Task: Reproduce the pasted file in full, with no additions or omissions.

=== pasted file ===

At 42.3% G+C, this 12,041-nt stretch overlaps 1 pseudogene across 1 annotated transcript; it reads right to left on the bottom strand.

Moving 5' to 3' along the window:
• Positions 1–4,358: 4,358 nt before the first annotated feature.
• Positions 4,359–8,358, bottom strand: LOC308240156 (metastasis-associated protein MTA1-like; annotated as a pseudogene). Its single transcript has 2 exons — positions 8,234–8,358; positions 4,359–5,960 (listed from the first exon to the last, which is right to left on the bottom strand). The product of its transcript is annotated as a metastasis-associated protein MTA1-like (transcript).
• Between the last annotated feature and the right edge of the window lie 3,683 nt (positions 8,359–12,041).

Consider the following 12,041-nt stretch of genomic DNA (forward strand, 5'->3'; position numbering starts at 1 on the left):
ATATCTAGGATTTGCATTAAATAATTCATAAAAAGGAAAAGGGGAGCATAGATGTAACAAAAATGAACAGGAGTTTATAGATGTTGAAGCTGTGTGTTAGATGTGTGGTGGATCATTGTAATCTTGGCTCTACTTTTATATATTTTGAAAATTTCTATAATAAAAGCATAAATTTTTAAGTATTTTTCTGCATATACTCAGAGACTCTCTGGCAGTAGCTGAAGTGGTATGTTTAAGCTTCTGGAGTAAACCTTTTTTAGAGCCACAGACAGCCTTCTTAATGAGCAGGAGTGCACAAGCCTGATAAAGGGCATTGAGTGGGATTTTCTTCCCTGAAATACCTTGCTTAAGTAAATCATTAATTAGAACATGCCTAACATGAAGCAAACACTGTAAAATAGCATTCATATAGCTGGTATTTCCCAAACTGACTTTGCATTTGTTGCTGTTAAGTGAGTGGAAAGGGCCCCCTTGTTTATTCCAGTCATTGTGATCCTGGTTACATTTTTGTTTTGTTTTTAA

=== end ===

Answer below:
At 42.3% G+C, this 12,041-nt stretch overlaps 1 pseudogene across 1 annotated transcript; it reads right to left on the bottom strand.

Moving 5' to 3' along the window:
• Positions 1–4,358: 4,358 nt before the first annotated feature.
• Positions 4,359–8,358, bottom strand: LOC308240156 (metastasis-associated protein MTA1-like; annotated as a pseudogene). Its single transcript has 2 exons — positions 8,234–8,358; positions 4,359–5,960 (listed from the first exon to the last, which is right to left on the bottom strand). The product of its transcript is annotated as a metastasis-associated protein MTA1-like (transcript).
• Between the last annotated feature and the right edge of the window lie 3,683 nt (positions 8,359–12,041).

Consider the following 12,041-nt stretch of genomic DNA (forward strand, 5'->3'; position numbering starts at 1 on the left):
ATATCTAGGATTTGCATTAAATAATTCATAAAAAGGAAAAGGGGAGCATAGATGTAACAAAAATGAACAGGAGTTTATAGATGTTGAAGCTGTGTGTTAGATGTGTGGTGGATCATTGTAATCTTGGCTCTACTTTTATATATTTTGAAAATTTCTATAATAAAAGCATAAATTTTTAAGTATTTTTCTGCATATACTCAGAGACTCTCTGGCAGTAGCTGAAGTGGTATGTTTAAGCTTCTGGAGTAAACCTTTTTTAGAGCCACAGACAGCCTTCTTAATGAGCAGGAGTGCACAAGCCTGATAAAGGGCATTGAGTGGGATTTTCTTCCCTGAAATACCTTGCTTAAGTAAATCATTAATTAGAACATGCCTAACATGAAGCAAACACTGTAAAATAGCATTCATATAGCTGGTATTTCCCAAACTGACTTTGCATTTGTTGCTGTTAAGTGAGTGGAAAGGGCCCCCTTGTTTATTCCAGTCATTGTGATCCTGGTTACATTTTTGTTTTGTTTTTAA